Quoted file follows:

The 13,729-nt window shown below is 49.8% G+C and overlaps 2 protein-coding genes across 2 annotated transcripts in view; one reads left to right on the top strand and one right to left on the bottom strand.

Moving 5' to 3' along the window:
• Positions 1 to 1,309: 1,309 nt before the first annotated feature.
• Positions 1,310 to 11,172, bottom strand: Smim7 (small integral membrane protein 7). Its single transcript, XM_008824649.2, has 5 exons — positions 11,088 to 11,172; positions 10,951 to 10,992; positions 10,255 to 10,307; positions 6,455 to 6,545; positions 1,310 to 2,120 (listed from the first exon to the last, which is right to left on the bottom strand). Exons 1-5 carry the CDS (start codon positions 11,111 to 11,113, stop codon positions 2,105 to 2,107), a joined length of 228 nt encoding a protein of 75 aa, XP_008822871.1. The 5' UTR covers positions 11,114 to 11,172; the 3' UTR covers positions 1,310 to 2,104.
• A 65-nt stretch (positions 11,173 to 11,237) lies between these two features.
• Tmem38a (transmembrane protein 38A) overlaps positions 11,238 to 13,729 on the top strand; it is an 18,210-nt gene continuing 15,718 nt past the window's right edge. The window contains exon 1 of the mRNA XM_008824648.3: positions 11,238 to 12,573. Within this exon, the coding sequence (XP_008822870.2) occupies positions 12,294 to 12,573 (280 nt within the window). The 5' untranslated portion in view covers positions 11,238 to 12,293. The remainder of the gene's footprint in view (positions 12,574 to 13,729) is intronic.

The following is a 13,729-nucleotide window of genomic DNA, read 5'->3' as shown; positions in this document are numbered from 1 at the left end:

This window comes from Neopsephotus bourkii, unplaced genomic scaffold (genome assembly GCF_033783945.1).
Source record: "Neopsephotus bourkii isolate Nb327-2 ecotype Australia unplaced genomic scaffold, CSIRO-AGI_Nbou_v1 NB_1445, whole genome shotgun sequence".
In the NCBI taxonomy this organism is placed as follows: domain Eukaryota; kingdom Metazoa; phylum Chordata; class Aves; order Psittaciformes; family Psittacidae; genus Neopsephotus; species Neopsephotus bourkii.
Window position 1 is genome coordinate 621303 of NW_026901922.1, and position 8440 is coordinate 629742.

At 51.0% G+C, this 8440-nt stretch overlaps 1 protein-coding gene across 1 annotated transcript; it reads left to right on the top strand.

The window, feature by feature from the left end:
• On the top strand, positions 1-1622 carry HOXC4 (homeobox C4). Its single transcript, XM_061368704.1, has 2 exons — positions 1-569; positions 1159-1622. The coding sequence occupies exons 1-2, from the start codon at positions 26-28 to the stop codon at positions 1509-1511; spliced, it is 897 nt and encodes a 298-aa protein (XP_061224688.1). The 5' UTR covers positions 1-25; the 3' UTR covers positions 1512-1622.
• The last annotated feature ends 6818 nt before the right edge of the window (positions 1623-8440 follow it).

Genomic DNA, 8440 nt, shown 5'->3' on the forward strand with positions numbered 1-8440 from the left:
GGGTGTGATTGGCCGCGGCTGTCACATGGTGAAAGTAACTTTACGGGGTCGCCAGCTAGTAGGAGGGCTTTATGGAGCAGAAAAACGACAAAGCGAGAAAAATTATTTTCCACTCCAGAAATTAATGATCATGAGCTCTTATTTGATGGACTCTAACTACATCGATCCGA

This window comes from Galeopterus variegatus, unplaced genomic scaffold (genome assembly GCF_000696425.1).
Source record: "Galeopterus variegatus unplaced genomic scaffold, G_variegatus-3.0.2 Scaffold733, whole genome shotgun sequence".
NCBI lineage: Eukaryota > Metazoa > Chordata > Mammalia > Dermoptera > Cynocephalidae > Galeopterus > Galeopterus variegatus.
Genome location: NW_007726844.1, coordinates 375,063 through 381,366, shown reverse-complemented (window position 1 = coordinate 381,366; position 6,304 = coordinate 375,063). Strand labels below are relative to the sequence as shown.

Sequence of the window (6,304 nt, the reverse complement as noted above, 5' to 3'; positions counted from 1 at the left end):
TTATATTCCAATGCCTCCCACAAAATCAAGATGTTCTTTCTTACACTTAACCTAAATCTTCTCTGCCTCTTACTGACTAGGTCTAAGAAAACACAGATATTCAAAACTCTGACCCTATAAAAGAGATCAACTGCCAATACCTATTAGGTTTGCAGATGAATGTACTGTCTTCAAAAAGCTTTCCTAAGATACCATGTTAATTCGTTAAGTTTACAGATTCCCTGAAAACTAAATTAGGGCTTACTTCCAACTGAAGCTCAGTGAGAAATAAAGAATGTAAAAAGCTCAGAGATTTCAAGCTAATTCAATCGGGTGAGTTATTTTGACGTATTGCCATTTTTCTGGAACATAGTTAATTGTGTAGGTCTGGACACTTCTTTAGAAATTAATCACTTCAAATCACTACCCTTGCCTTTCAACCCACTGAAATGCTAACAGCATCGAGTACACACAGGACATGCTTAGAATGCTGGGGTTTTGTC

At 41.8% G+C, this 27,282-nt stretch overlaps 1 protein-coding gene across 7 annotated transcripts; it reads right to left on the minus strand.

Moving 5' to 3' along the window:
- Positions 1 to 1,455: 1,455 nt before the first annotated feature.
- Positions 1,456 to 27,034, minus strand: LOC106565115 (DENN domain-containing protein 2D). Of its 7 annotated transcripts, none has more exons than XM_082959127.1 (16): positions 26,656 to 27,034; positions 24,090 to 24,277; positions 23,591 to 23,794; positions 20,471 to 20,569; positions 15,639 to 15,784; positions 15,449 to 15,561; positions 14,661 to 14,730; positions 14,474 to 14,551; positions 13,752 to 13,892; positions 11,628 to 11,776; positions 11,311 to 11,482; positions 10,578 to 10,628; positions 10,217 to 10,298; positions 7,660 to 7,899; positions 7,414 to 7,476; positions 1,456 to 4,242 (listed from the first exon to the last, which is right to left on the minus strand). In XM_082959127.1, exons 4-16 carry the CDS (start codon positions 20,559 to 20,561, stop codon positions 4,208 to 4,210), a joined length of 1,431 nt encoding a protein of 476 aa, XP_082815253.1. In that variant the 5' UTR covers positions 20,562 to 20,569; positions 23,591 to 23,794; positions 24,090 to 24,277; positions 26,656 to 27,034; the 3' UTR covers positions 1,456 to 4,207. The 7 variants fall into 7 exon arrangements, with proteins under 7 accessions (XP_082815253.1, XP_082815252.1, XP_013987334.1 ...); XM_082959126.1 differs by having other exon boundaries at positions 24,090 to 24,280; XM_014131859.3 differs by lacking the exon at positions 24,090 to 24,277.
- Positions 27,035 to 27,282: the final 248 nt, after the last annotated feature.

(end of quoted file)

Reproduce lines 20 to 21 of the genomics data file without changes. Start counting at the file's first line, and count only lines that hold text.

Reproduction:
NCBI lineage: Eukaryota > Metazoa > Chordata > Mammalia > Dermoptera > Cynocephalidae > Galeopterus > Galeopterus variegatus.
Genome location: NW_007726844.1, coordinates 375,063 through 381,366, shown reverse-complemented (window position 1 = coordinate 381,366; position 6,304 = coordinate 375,063). Strand labels below are relative to the sequence as shown.